Contact person:

Chandra Biradar: c.biradar[at]


This course provides knowledge on statistical concepts and methodologies for designing field experiments and biometrical techniques that are applied in agricultural research and the use of Genstat software. It provides an opportunity for researchers to carry out statistical analysis of their data and prepare a draft research manuscript for publication.

Training courses address:

  • Design and analysis of variety trials
  • Design and analysis of agronomic field trials
  • Introduction to Genstat
  • Introduction to ICARDA’s Online Bio-computing facility
  • Identification of statistical approaches
  • Preparation of a draft manuscript for publication in an International journal
  • Use of statistical programs coded in Genstat software.

Contact person:

Khaled Al-Sham'aa: k.el-shamaa[at]

Gender and Youth

Gender-responsive research means responding through research and activities to the needs and demands, constraints, and opportunities of both men and women alike. It also means explicitly targeting gender inequality so that it is not reproduced through project activities. This course offers operational definitions on gender for development in rural areas and illustrates how class and age interact with gender in complex ways. Specific research and development project examples will be provided from different contexts. The course is interactive and professionals will learn how to integrate gender into their own projects and everyday work.

Contact person:

Dina Najjar: d.najjar[at]

Project management cycle

This course helps participants build a solid foundation of project management knowledge, techniques, and tools that cover the entire project life cycle. Participants can learn and practice the critical tools and techniques that have been proven necessary for project management success - from writing a call for proposals to implementation and reporting. In lectures, discussions and exercises, you’ll cover the essential aspect of managing projects. This course is specifically designed to focus on the practical application of concepts. You’ll return to work with the knowledge and tools you need to get your projects started right and completed successfully.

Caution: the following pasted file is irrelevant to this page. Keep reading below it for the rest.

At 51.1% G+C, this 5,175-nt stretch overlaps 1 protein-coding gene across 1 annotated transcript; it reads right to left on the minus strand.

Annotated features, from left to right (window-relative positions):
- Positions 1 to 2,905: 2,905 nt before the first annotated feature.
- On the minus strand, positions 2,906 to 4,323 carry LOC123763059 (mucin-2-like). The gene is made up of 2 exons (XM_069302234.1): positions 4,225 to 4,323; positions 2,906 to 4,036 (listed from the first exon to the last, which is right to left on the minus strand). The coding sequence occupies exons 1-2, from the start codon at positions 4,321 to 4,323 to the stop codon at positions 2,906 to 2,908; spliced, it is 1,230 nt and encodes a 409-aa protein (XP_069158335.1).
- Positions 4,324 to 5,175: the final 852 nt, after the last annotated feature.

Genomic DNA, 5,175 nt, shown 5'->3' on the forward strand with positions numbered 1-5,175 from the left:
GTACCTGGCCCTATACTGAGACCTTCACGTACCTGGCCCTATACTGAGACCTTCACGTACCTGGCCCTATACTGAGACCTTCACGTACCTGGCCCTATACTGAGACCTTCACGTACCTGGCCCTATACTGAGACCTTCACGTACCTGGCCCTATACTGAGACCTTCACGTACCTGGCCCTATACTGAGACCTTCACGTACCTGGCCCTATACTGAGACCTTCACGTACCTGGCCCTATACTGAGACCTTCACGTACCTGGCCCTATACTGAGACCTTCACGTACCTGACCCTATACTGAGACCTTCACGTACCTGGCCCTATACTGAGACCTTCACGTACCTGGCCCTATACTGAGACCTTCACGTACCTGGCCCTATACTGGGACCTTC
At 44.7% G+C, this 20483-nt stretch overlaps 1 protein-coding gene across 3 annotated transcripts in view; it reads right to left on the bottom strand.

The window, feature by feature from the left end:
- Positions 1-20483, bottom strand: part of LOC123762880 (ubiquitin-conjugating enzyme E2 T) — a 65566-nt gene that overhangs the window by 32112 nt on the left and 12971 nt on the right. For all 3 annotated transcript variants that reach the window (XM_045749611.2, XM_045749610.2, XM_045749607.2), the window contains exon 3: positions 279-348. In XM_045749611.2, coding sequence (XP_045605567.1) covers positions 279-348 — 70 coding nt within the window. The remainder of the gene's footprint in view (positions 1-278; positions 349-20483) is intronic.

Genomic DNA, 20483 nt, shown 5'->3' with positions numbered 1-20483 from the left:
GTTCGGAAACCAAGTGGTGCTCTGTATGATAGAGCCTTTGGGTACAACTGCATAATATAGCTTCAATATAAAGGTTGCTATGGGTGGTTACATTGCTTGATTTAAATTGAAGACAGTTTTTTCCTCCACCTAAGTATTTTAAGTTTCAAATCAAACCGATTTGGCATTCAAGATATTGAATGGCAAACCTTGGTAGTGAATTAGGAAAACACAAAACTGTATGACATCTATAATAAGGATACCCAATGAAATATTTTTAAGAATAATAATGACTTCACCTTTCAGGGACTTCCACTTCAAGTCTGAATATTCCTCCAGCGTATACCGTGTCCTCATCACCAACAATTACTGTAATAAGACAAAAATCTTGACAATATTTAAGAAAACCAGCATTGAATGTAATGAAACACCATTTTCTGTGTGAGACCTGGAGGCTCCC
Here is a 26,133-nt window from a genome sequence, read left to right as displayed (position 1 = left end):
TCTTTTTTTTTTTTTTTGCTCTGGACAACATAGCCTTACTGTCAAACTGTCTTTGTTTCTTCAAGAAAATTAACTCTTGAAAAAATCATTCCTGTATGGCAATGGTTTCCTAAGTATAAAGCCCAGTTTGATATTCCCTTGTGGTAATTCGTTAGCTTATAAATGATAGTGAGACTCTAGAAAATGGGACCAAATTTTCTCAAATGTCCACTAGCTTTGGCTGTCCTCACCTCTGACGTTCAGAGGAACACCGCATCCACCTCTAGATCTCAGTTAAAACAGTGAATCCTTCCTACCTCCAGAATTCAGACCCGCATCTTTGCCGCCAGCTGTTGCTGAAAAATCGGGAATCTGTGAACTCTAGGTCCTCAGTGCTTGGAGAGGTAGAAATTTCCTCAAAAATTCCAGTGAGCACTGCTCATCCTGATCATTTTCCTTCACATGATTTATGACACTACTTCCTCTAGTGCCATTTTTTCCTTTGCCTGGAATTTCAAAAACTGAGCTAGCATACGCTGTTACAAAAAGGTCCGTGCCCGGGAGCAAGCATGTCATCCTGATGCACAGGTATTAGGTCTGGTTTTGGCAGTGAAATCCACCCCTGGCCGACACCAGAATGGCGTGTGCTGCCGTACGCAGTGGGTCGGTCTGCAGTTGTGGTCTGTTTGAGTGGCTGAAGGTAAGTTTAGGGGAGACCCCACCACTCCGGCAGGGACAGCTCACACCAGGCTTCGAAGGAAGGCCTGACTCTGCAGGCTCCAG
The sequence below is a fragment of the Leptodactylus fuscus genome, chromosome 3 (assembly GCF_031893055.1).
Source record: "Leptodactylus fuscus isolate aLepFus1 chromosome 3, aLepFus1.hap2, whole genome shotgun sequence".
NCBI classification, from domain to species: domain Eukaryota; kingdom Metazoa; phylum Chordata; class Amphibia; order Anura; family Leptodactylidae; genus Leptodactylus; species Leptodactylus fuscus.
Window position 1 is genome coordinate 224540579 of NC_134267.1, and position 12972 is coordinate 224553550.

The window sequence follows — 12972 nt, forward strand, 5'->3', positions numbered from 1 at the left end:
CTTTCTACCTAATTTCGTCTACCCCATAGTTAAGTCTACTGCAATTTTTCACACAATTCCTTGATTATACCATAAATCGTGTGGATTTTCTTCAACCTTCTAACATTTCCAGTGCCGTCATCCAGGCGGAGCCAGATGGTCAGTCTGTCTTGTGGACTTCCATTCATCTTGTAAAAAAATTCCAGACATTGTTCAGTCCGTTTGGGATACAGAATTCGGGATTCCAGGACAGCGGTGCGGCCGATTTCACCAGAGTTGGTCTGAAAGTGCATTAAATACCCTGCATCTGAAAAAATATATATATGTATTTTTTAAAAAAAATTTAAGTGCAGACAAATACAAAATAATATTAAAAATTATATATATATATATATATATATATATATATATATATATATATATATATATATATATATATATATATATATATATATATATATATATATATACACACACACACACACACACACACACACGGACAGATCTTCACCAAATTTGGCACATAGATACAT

Contact person:

Tareq Bremer: t.bremer[at]

Institutional and Organization Strengthening

This training course provides a practical, hands-on set of directions for those responsible for initiating, designing, managing, and facilitating the process of institutional and organizational analysis. It may be useful to analysts, designers, implementers, and evaluators of development programs, from government as well as private and civil society sectors; as well as those interested in practical tools and approaches to guide analysis and the design of interventions to strengthen organizations and reduce rural poverty.

Institutional strengthening relates to the mental models we use to interpret our lives and the social and natural world in which we live. It encompasses elements that include our individual beliefs and values; the overall cultural values and beliefs within which we live; the social norms that define, restrict and explain our lives; and frameworks of scientific understanding and research.

Contact person:

Charles Kleinermann: c.kleinermann[at]